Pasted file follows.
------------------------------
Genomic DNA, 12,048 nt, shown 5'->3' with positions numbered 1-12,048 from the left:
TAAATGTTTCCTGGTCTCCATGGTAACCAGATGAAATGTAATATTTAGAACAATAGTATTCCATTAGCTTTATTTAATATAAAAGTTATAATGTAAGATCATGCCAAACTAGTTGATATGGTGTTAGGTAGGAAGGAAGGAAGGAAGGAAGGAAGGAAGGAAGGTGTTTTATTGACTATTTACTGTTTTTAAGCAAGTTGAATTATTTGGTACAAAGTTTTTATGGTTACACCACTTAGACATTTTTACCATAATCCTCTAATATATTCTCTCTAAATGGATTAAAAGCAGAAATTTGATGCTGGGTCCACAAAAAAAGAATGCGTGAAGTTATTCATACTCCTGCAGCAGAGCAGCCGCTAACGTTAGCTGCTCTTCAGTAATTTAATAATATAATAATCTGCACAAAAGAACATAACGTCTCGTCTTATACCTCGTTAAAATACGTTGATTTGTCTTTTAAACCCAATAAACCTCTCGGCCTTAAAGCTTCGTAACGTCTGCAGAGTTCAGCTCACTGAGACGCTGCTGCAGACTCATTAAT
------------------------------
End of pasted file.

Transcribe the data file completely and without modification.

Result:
Genomic DNA, 12,048 nt, shown 5'->3' with positions numbered 1-12,048 from the left:
TAAATGTTTCCTGGTCTCCATGGTAACCAGATGAAATGTAATATTTAGAACAATAGTATTCCATTAGCTTTATTTAATATAAAAGTTATAATGTAAGATCATGCCAAACTAGTTGATATGGTGTTAGGTAGGAAGGAAGGAAGGAAGGAAGGAAGGAAGGAAGGTGTTTTATTGACTATTTACTGTTTTTAAGCAAGTTGAATTATTTGGTACAAAGTTTTTATGGTTACACCACTTAGACATTTTTACCATAATCCTCTAATATATTCTCTCTAAATGGATTAAAAGCAGAAATTTGATGCTGGGTCCACAAAAAAAGAATGCGTGAAGTTATTCATACTCCTGCAGCAGAGCAGCCGCTAACGTTAGCTGCTCTTCAGTAATTTAATAATATAATAATCTGCACAAAAGAACATAACGTCTCGTCTTATACCTCGTTAAAATACGTTGATTTGTCTTTTAAACCCAATAAACCTCTCGGCCTTAAAGCTTCGTAACGTCTGCAGAGTTCAGCTCACTGAGACGCTGCTGCAGACTCATTAAT